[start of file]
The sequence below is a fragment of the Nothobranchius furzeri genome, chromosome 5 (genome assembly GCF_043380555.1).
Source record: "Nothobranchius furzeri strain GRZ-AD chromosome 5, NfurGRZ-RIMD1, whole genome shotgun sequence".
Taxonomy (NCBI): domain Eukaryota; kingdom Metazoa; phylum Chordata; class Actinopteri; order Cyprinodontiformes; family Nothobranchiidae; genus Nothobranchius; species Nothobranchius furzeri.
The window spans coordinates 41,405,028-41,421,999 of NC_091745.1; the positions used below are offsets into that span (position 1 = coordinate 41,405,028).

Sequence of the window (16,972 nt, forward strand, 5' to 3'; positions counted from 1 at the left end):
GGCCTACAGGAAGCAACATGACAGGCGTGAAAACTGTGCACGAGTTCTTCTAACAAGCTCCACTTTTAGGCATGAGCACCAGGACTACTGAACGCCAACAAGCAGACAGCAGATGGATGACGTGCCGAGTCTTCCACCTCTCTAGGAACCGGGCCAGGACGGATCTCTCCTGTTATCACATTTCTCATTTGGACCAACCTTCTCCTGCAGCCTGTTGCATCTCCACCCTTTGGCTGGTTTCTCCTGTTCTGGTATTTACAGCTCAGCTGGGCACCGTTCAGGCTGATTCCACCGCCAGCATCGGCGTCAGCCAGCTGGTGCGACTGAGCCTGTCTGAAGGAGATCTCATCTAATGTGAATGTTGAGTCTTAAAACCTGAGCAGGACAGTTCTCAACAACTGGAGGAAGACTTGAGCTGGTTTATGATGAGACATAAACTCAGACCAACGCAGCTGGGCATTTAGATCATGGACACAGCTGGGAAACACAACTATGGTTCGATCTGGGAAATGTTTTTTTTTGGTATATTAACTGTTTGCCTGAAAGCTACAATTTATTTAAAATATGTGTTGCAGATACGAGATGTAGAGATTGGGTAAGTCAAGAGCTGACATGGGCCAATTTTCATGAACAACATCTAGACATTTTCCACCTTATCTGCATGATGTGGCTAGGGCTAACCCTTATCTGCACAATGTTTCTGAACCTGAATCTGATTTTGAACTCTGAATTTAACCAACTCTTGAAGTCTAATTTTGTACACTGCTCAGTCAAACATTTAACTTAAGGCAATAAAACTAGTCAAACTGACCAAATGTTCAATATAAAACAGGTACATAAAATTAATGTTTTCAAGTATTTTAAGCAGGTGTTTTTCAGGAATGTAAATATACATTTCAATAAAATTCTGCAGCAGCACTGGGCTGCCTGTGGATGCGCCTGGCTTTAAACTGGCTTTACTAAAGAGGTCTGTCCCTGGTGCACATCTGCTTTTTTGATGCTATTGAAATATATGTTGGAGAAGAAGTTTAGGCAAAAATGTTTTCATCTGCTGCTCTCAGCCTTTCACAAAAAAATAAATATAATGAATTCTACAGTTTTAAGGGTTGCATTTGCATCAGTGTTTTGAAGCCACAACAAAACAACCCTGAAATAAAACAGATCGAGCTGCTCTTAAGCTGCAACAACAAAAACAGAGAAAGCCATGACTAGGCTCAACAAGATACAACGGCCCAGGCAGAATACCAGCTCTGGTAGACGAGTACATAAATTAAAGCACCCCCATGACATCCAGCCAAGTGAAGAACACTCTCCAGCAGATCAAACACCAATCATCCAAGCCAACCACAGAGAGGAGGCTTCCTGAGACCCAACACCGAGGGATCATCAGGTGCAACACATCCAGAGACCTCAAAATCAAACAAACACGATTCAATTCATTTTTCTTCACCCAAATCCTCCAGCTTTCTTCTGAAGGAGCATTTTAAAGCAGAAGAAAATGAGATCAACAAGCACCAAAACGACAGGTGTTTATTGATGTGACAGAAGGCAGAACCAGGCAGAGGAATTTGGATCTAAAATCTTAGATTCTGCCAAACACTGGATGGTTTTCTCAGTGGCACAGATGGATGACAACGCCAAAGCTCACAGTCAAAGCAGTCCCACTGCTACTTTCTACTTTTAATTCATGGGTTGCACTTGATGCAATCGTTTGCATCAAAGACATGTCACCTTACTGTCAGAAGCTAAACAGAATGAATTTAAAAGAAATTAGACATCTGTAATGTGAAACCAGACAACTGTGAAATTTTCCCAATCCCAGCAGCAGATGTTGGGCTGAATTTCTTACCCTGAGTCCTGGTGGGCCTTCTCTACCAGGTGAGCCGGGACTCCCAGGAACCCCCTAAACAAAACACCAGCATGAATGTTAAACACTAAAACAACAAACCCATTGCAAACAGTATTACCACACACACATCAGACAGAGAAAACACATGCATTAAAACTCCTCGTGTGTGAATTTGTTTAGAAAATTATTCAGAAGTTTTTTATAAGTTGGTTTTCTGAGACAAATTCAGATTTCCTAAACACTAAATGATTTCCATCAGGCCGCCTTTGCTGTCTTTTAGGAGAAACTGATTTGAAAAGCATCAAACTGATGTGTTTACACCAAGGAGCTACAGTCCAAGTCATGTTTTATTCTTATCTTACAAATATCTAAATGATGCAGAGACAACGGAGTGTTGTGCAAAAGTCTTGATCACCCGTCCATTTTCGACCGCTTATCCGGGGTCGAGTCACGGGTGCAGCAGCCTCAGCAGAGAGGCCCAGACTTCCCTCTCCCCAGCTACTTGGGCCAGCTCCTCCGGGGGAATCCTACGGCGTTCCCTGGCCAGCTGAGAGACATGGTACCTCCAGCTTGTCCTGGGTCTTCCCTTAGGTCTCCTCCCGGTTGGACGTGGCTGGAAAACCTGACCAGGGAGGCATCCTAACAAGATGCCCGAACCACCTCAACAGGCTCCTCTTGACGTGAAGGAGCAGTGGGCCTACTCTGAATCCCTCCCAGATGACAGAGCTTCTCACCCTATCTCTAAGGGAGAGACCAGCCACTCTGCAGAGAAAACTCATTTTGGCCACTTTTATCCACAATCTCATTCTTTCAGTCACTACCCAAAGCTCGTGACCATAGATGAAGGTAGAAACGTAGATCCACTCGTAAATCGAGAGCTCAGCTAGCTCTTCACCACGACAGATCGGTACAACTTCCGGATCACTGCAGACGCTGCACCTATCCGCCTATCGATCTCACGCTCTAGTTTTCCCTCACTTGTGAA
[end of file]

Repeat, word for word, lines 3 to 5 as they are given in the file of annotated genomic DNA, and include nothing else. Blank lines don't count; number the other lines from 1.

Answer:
Taxonomy (NCBI): domain Eukaryota; kingdom Metazoa; phylum Chordata; class Actinopteri; order Cyprinodontiformes; family Nothobranchiidae; genus Nothobranchius; species Nothobranchius furzeri.
The window spans coordinates 41,405,028-41,421,999 of NC_091745.1; the positions used below are offsets into that span (position 1 = coordinate 41,405,028).

Sequence of the window (16,972 nt, forward strand, 5' to 3'; positions counted from 1 at the left end):